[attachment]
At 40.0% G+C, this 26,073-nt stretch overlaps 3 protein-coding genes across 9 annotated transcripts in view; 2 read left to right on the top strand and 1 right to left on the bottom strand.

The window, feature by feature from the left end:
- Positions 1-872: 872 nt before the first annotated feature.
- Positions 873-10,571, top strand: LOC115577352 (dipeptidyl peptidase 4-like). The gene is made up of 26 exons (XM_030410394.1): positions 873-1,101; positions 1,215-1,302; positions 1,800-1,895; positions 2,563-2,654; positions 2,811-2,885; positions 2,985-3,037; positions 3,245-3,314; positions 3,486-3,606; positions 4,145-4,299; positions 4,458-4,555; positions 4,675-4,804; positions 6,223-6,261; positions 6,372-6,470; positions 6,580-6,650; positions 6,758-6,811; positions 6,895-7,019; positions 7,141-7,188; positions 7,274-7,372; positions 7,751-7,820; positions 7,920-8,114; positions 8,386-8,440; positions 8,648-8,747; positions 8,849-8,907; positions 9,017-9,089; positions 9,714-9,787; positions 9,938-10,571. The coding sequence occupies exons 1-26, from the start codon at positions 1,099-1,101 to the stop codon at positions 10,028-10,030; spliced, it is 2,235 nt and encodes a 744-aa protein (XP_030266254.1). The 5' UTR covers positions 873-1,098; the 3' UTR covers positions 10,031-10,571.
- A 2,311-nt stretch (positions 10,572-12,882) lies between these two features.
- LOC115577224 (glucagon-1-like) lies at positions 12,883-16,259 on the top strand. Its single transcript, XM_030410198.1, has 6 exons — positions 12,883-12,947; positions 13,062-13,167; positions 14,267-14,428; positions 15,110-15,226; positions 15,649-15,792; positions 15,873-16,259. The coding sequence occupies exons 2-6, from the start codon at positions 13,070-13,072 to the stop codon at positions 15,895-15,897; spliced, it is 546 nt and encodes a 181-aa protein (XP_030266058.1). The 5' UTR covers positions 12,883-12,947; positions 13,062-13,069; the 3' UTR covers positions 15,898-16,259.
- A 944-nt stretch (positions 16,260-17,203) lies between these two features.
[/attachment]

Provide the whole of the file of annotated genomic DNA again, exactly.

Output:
At 40.0% G+C, this 26,073-nt stretch overlaps 3 protein-coding genes across 9 annotated transcripts in view; 2 read left to right on the top strand and 1 right to left on the bottom strand.

The window, feature by feature from the left end:
- Positions 1-872: 872 nt before the first annotated feature.
- Positions 873-10,571, top strand: LOC115577352 (dipeptidyl peptidase 4-like). The gene is made up of 26 exons (XM_030410394.1): positions 873-1,101; positions 1,215-1,302; positions 1,800-1,895; positions 2,563-2,654; positions 2,811-2,885; positions 2,985-3,037; positions 3,245-3,314; positions 3,486-3,606; positions 4,145-4,299; positions 4,458-4,555; positions 4,675-4,804; positions 6,223-6,261; positions 6,372-6,470; positions 6,580-6,650; positions 6,758-6,811; positions 6,895-7,019; positions 7,141-7,188; positions 7,274-7,372; positions 7,751-7,820; positions 7,920-8,114; positions 8,386-8,440; positions 8,648-8,747; positions 8,849-8,907; positions 9,017-9,089; positions 9,714-9,787; positions 9,938-10,571. The coding sequence occupies exons 1-26, from the start codon at positions 1,099-1,101 to the stop codon at positions 10,028-10,030; spliced, it is 2,235 nt and encodes a 744-aa protein (XP_030266254.1). The 5' UTR covers positions 873-1,098; the 3' UTR covers positions 10,031-10,571.
- A 2,311-nt stretch (positions 10,572-12,882) lies between these two features.
- LOC115577224 (glucagon-1-like) lies at positions 12,883-16,259 on the top strand. Its single transcript, XM_030410198.1, has 6 exons — positions 12,883-12,947; positions 13,062-13,167; positions 14,267-14,428; positions 15,110-15,226; positions 15,649-15,792; positions 15,873-16,259. The coding sequence occupies exons 2-6, from the start codon at positions 13,070-13,072 to the stop codon at positions 15,895-15,897; spliced, it is 546 nt and encodes a 181-aa protein (XP_030266058.1). The 5' UTR covers positions 12,883-12,947; positions 13,062-13,069; the 3' UTR covers positions 15,898-16,259.
- A 944-nt stretch (positions 16,260-17,203) lies between these two features.